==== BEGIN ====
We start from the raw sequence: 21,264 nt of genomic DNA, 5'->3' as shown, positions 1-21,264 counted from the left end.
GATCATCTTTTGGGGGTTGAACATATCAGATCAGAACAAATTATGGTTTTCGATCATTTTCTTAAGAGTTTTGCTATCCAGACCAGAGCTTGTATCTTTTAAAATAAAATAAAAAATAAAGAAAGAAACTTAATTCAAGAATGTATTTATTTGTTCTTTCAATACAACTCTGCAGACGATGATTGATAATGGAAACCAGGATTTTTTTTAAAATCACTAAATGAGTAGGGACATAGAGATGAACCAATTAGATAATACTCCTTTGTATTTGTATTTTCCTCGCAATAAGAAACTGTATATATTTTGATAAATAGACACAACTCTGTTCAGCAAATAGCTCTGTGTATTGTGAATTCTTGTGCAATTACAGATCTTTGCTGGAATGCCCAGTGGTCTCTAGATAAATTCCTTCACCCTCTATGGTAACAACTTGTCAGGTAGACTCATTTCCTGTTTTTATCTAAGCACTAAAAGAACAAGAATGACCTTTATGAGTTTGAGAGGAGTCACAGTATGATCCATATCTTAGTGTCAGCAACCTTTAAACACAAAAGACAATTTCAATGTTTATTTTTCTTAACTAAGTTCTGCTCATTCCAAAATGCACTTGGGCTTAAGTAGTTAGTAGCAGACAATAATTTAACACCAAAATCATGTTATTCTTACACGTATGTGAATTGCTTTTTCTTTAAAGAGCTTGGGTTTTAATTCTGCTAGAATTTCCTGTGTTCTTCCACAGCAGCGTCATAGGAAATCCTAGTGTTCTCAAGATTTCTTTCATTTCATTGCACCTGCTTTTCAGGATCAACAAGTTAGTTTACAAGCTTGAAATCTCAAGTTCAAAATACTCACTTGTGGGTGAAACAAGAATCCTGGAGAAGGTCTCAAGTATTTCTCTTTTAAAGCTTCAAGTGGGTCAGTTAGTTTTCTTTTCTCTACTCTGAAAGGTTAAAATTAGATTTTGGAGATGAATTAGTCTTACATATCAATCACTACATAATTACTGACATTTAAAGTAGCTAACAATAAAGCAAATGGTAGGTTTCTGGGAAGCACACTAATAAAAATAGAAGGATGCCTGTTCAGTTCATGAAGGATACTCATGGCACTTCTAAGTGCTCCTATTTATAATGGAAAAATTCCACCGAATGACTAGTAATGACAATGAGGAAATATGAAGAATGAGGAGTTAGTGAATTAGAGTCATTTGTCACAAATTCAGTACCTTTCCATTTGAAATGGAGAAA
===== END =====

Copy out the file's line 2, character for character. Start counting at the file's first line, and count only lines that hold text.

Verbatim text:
GATCATCTTTTGGGGGTTGAACATATCAGATCAGAACAAATTATGGTTTTCGATCATTTTCTTAAGAGTTTTGCTATCCAGACCAGAGCTTGTATCTTTTAAAATAAAATAAAAAATAAAGAAAGAAACTTAATTCAAGAATGTATTTATTTGTTCTTTCAATACAACTCTGCAGACGATGATTGATAATGGAAACCAGGATTTTTTTTAAAATCACTAAATGAGTAGGGACATAGAGATGAACCAATTAGATAATACTCCTTTGTATTTGTATTTTCCTCGCAATAAGAAACTGTATATATTTTGATAAATAGACACAACTCTGTTCAGCAAATAGCTCTGTGTATTGTGAATTCTTGTGCAATTACAGATCTTTGCTGGAATGCCCAGTGGTCTCTAGATAAATTCCTTCACCCTCTATGGTAACAACTTGTCAGGTAGACTCATTTCCTGTTTTTATCTAAGCACTAAAAGAACAAGAATGACCTTTATGAGTTTGAGAGGAGTCACAGTATGATCCATATCTTAGTGTCAGCAACCTTTAAACACAAAAGACAATTTCAATGTTTATTTTTCTTAACTAAGTTCTGCTCATTCCAAAATGCACTTGGGCTTAAGTAGTTAGTAGCAGACAATAATTTAACACCAAAATCATGTTATTCTTACACGTATGTGAATTGCTTTTTCTTTAAAGAGCTTGGGTTTTAATTCTGCTAGAATTTCCTGTGTTCTTCCACAGCAGCGTCATAGGAAATCCTAGTGTTCTCAAGATTTCTTTCATTTCATTGCACCTGCTTTTCAGGATCAACAAGTTAGTTTACAAGCTTGAAATCTCAAGTTCAAAATACTCACTTGTGGGTGAAACAAGAATCCTGGAGAAGGTCTCAAGTATTTCTCTTTTAAAGCTTCAAGTGGGTCAGTTAGTTTTCTTTTCTCTACTCTGAAAGGTTAAAATTAGATTTTGGAGATGAATTAGTCTTACATATCAATCACTACATAATTACTGACATTTAAAGTAGCTAACAATAAAGCAAATGGTAGGTTTCTGGGAAGCACACTAATAAAAATAGAAGGATGCCTGTTCAGTTCATGAAGGATACTCATGGCACTTCTAAGTGCTCCTATTTATAATGGAAAAATTCCACCGAATGACTAGTAATGACAATGAGGAAATATGAAGAATGAGGAGTTAGTGAATTAGAGTCATTTGTCACAAATTCAGTACCTTTCCATTTGAAATGGAGAAA